By Jeff Yost
During one of the most unpredictable years in recent history, Greater Nebraskans refused to give up. We rolled up our sleeves, wiped our brows and continued our march toward a brighter tomorrow in 2020, and we’re carrying our momentum into 2021.
Our upward trajectory is apparent in five communities where volunteers recently raised a combined $3.75 million to pursue hometown dreams. By the end of 2020, Nebraska Community Foundation affiliated funds in Howells, Columbus, Imperial, Keith County and Stuart had each met a $500,000 fundraising goal. Their success means each will receive a $250,000 match for a grand total of $750,000. That money goes straight into their affiliated fund’s unrestricted community endowment—a savings account that grows forever and provides perpetual annual payout which offers volunteers opportunities to award locally-controlled grants for community betterment.
Thirteen communities took part in this effort—we call it Building Community Capacity—between 2012 and 2020, including McCook, Nebraska City, Norfolk, Shickley, Brown County, Pender-Thurston, Plattsmouth, Valley County, Columbus, Stuart, Imperial, Howells and Keith County. Campaigns began by investigating the roots of their community assets. Inspired by an inclusive rural development philosophy, volunteers dove deep into what makes their hometowns unique. These endowments were built by local volunteers inviting friends and neighbors to build community together.
This was about more than money. What people might see from outside – financial capital, success, growth—is only the tip of the iceberg. To reach that point, volunteers build relationships, strategize and plan their next steps behind the scenes. These community leaders turned the spotlight on improving community confidence and advancing a culture where everyone’s input matters—essential work that is hard to quantify. To achieve lasting, transformational change, leaders built genuine relationships with their neighbors and championed giving by everyone in the community, whether through dollars, talent, time or creativity.
Shickley, population 341, now has an unrestricted community endowment of $2.3 million, and 12 donors are planning to benefit Shickley through their estate plan.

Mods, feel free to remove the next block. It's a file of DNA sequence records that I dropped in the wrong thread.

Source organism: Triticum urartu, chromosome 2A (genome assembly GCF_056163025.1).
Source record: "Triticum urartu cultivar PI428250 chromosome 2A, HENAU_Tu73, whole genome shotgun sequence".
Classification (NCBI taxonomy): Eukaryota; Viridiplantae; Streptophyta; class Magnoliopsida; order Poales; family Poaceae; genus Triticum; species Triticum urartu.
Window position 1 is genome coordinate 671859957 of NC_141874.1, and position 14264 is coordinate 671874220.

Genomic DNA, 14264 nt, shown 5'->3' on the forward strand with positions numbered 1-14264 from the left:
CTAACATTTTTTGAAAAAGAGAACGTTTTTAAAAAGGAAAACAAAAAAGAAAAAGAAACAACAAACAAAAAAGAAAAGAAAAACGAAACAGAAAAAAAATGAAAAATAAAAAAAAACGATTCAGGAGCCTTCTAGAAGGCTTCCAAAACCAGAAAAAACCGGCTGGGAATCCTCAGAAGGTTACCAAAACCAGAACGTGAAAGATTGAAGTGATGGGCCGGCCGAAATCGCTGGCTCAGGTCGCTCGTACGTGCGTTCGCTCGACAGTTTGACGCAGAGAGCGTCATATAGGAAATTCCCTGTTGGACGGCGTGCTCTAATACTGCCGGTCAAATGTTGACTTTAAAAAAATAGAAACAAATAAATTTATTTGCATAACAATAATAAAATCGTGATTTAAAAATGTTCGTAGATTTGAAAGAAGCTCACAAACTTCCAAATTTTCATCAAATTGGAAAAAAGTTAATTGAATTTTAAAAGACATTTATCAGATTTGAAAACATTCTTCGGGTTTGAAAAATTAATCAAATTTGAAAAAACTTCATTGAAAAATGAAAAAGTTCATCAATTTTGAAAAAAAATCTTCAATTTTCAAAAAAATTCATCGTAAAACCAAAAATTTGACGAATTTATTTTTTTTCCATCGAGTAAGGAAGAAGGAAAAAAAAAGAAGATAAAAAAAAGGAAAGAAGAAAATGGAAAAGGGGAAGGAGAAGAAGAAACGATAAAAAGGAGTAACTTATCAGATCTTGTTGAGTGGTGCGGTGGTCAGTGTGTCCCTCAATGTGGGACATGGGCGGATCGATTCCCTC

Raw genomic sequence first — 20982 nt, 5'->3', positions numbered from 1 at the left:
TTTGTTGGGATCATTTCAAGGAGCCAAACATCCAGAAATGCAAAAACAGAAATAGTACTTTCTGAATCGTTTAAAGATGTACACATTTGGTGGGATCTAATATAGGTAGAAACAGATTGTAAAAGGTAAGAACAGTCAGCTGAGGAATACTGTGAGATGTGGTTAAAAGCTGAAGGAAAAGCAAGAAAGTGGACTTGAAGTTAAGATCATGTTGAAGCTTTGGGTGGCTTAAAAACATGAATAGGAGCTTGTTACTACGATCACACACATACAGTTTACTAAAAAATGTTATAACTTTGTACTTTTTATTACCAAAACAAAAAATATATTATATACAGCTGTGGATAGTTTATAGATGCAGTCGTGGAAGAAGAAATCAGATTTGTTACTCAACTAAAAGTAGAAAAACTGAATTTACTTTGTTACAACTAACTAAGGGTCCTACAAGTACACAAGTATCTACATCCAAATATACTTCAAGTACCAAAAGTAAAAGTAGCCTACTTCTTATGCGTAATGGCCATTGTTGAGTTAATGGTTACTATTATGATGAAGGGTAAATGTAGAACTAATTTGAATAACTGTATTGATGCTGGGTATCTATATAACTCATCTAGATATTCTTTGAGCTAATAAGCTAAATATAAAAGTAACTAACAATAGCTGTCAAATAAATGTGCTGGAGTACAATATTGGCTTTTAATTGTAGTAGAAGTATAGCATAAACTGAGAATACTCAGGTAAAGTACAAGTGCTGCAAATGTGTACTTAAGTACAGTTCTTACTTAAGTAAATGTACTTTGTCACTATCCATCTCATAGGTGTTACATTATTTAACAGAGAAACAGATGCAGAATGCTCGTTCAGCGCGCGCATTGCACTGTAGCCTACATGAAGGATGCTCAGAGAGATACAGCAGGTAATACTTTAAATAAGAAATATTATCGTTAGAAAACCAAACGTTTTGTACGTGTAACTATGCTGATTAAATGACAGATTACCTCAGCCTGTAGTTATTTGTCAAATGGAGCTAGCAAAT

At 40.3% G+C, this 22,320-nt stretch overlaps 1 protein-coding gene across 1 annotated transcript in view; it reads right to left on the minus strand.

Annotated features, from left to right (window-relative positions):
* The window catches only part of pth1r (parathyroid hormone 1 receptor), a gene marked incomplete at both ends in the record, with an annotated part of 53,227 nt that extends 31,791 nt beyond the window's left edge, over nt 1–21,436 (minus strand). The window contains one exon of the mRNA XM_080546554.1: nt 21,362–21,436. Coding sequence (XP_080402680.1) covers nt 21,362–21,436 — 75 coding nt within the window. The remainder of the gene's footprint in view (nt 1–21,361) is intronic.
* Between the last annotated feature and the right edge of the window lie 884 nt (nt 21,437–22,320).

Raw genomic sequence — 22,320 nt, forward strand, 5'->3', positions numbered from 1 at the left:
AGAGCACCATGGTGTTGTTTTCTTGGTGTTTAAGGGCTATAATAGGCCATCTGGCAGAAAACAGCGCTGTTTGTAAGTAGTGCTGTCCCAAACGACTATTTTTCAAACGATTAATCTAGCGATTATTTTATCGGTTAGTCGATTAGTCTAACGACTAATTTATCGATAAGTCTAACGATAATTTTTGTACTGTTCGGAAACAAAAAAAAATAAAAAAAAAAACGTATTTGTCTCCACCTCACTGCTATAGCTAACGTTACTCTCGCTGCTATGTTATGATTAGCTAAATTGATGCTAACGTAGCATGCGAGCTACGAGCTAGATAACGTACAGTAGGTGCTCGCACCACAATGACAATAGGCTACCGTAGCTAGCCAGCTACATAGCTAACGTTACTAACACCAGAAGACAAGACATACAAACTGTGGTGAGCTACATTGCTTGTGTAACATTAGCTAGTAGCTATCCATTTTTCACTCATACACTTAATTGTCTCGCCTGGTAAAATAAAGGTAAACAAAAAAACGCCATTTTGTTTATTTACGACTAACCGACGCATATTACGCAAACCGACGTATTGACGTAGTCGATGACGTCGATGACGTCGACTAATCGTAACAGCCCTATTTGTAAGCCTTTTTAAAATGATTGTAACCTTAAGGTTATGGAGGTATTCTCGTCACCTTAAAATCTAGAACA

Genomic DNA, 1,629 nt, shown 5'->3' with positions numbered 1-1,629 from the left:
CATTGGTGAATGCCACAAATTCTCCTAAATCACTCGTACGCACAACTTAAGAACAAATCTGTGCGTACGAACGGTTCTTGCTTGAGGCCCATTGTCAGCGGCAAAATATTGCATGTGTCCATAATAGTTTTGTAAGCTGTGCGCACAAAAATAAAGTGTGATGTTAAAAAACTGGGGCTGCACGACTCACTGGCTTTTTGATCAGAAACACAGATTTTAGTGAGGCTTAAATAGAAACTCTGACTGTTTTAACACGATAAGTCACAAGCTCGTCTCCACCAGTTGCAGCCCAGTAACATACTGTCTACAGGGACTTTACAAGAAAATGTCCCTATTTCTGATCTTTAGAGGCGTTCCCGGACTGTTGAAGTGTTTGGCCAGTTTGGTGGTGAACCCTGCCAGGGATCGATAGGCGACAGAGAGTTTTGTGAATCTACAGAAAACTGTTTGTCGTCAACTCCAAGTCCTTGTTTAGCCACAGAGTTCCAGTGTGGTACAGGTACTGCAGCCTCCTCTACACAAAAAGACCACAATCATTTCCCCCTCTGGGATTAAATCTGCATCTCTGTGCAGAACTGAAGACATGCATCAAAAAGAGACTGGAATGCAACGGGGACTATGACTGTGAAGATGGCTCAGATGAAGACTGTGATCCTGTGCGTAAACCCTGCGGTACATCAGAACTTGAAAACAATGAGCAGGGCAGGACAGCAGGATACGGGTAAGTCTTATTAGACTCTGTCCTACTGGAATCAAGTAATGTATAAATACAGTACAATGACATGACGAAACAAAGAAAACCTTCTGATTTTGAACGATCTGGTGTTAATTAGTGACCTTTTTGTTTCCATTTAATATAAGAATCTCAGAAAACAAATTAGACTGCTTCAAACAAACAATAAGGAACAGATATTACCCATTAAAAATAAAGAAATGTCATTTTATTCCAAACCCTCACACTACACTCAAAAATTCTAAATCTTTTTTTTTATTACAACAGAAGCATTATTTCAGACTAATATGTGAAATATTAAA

“It was very important to our community,” said Shickley’s Richard Walter. “It gave us a big boost. Of course, the $750,000 infusion of cash to our unrestricted endowment was important, but the most important outcome was the interaction with the other communities. The exchange of ideas, and the creation of new friendships were transformational.”
We anticipated community leaders would gain a new understanding of opportunities in their hometowns. Volunteers exceeded expectations. All told, these communities raised upwards of $9 million for their unrestricted endowments. They are among the 80 NCF affiliated funds with an unrestricted endowment—46 of which have an annual payout of more than $10,000. Altogether, these unrestricted endowments total more than $60 million—a substantial increase from $12 million in 2012.
We are seeing a tremendous increase in newcomers, stayers and returners, thanks in part to efforts like Building Community Capacity. Unrestricted community endowments allow volunteers to go the extra mile and magnetize their hometowns through bolstering projects and programs that would have otherwise been out of reach. When people see the transformational capacity of these funds, they are drawn to become part of successful communities.
“We know we can finally really Turn Up the Dream Switch,” said Leanne Maxwell, chair of the Brown County Community Foundation Fund, a Round 2 participant. “Instead of only being able to consider the traditional grants, we can now really believe in much bigger grant possibilities. We know we can collaborate with other individuals and organizations to work toward and complete projects that were once unattainable. For instance, a new childcare center hopefully will someday be a reality, not just a dream.” Brown County now has an unrestricted endowment of $1.6 million.
Grants from these unrestricted endowments are creating change that may otherwise not occur. Some examples include affordable housing development in Keith County, early childhood development in Boone County, non-traditional scholarships in Nebraska City, K-12 curriculum enhancement in Shickley, entrepreneurship and small business development in Valley County, youth engagement in Norfolk and leadership development in Brown County.
Building Community Capacity is just one indicator of the momentum building. NCF affiliated funds now benefit 272 hometowns in 83 Nebraska counties. Twenty NCF affiliated funds received gifts of at least $100,000 between July and December. In the past ten years, assets in the NCF network have tripled, and now total $211 million. At least $30 million is being reinvested in Nebraska hometowns every year.
For years Nebraska Community Foundation’s network of volunteers gathered in community centers and assembly rooms, putting their heads together to foster a mindset of abundance. They identified collective strengths and then drafted blueprints to harness them. Their passion for their hometowns inspired. Soon, their friends, family and neighbors joined the movement, too. When regular people realize they can affect change in their communities, anything is possible. The future is bright, and we’re going to go further, faster, together.